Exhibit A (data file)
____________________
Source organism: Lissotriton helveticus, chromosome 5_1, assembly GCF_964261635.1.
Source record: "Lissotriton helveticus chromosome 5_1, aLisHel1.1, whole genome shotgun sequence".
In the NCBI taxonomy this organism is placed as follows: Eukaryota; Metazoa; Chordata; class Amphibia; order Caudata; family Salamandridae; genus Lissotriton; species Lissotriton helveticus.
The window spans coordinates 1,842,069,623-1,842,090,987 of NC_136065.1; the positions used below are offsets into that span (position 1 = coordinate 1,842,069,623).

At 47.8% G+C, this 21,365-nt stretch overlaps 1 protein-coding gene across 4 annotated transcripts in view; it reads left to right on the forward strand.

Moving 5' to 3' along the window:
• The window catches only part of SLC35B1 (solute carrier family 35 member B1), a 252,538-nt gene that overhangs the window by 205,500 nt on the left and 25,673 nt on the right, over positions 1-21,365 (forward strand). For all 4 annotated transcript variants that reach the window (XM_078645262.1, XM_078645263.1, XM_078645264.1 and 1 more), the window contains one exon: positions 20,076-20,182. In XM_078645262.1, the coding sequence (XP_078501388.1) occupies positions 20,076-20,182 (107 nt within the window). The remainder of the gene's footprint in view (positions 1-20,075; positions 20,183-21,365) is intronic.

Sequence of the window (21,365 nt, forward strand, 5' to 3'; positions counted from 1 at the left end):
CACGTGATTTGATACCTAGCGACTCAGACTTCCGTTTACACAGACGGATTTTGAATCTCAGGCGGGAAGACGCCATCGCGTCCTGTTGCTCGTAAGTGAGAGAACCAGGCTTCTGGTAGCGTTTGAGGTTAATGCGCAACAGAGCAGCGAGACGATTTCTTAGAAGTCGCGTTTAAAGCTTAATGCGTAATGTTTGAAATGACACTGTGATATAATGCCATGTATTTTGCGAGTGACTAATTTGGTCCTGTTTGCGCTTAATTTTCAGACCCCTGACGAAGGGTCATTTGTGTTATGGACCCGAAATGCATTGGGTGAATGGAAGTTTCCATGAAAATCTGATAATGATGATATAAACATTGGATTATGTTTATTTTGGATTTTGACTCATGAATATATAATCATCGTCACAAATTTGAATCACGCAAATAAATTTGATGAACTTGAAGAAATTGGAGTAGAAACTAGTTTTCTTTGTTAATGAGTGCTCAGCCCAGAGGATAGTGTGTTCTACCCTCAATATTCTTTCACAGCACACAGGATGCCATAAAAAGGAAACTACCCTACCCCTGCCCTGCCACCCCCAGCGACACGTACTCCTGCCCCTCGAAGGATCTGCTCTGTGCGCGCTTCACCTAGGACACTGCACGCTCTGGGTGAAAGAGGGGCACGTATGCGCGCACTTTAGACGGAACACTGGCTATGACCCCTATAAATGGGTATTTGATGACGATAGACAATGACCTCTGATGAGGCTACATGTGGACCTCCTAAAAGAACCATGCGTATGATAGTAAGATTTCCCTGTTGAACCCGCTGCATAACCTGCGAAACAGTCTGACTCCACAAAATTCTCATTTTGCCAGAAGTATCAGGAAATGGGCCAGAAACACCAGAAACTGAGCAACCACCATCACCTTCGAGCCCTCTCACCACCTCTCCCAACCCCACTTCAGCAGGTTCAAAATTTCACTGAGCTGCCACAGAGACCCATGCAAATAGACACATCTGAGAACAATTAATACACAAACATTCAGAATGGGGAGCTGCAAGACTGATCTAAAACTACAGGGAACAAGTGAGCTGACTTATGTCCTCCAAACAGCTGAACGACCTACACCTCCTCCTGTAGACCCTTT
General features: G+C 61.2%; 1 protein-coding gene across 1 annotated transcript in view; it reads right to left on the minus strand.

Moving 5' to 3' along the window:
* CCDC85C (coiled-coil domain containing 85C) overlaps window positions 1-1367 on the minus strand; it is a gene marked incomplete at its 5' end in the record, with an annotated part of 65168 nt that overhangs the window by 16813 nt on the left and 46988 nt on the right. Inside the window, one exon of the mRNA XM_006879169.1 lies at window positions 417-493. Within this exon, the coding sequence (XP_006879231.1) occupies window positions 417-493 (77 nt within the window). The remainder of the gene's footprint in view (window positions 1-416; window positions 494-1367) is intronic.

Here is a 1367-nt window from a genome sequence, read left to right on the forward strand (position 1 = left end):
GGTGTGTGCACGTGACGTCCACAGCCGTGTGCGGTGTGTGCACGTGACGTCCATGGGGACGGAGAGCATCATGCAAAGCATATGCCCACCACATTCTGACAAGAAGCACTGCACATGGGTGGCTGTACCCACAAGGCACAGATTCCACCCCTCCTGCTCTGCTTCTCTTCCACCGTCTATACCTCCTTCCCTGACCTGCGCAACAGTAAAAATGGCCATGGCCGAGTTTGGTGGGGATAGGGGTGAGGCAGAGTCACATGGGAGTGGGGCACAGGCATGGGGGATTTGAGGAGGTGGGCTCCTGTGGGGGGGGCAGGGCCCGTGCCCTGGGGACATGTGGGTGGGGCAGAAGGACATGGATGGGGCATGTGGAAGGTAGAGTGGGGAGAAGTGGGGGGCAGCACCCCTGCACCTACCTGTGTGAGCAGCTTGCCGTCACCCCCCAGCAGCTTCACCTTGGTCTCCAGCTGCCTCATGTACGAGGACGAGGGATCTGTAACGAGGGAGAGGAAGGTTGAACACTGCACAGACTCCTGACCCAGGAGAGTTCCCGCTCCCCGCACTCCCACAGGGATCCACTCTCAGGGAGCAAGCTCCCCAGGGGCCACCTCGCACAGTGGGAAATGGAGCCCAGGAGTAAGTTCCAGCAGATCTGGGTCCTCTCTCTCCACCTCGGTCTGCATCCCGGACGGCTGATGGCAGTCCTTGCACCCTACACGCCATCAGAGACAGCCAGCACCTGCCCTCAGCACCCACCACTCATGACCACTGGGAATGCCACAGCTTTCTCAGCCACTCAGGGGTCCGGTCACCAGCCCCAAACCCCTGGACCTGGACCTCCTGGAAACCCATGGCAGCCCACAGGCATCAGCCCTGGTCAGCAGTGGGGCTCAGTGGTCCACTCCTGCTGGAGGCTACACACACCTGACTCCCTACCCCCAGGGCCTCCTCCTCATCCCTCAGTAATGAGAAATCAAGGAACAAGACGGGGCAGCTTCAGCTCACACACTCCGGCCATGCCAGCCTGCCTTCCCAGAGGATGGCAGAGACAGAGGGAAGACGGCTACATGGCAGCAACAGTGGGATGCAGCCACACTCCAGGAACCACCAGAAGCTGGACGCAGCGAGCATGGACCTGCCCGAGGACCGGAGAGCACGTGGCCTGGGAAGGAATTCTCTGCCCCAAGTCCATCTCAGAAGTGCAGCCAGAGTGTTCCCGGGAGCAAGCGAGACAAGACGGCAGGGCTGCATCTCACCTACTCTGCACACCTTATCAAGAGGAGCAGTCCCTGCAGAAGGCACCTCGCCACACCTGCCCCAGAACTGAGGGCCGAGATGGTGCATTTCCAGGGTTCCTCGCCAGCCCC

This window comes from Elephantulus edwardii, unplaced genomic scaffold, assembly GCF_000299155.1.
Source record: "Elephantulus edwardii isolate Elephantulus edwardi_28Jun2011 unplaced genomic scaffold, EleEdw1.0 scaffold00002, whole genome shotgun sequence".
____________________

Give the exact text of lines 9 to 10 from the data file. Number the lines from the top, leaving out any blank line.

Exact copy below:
CACGTGATTTGATACCTAGCGACTCAGACTTCCGTTTACACAGACGGATTTTGAATCTCAGGCGGGAAGACGCCATCGCGTCCTGTTGCTCGTAAGTGAGAGAACCAGGCTTCTGGTAGCGTTTGAGGTTAATGCGCAACAGAGCAGCGAGACGATTTCTTAGAAGTCGCGTTTAAAGCTTAATGCGTAATGTTTGAAATGACACTGTGATATAATGCCATGTATTTTGCGAGTGACTAATTTGGTCCTGTTTGCGCTTAATTTTCAGACCCCTGACGAAGGGTCATTTGTGTTATGGACCCGAAATGCATTGGGTGAATGGAAGTTTCCATGAAAATCTGATAATGATGATATAAACATTGGATTATGTTTATTTTGGATTTTGACTCATGAATATATAATCATCGTCACAAATTTGAATCACGCAAATAAATTTGATGAACTTGAAGAAATTGGAGTAGAAACTAGTTTTCTTTGTTAATGAGTGCTCAGCCCAGAGGATAGTGTGTTCTACCCTCAATATTCTTTCACAGCACACAGGATGCCATAAAAAGGAAACTACCCTACCCCTGCCCTGCCACCCCCAGCGACACGTACTCCTGCCCCTCGAAGGATCTGCTCTGTGCGCGCTTCACCTAGGACACTGCACGCTCTGGGTGAAAGAGGGGCACGTATGCGCGCACTTTAGACGGAACACTGGCTATGACCCCTATAAATGGGTATTTGATGACGATAGACAATGACCTCTGATGAGGCTACATGTGGACCTCCTAAAAGAACCATGCGTATGATAGTAAGATTTCCCTGTTGAACCCGCTGCATAACCTGCGAAACAGTCTGACTCCACAAAATTCTCATTTTGCCAGAAGTATCAGGAAATGGGCCAGAAACACCAGAAACTGAGCAACCACCATCACCTTCGAGCCCTCTCACCACCTCTCCCAACCCCACTTCAGCAGGTTCAAAATTTCACTGAGCTGCCACAGAGACCCATGCAAATAGACACATCTGAGAACAATTAATACACAAACATTCAGAATGGGGAGCTGCAAGACTGATCTAAAACTACAGGGAACAAGTGAGCTGACTTATGTCCTCCAAACAGCTGAACGACCTACACCTCCTCCTGTAGACCCTTT
General features: G+C 61.2%; 1 protein-coding gene across 1 annotated transcript in view; it reads right to left on the minus strand.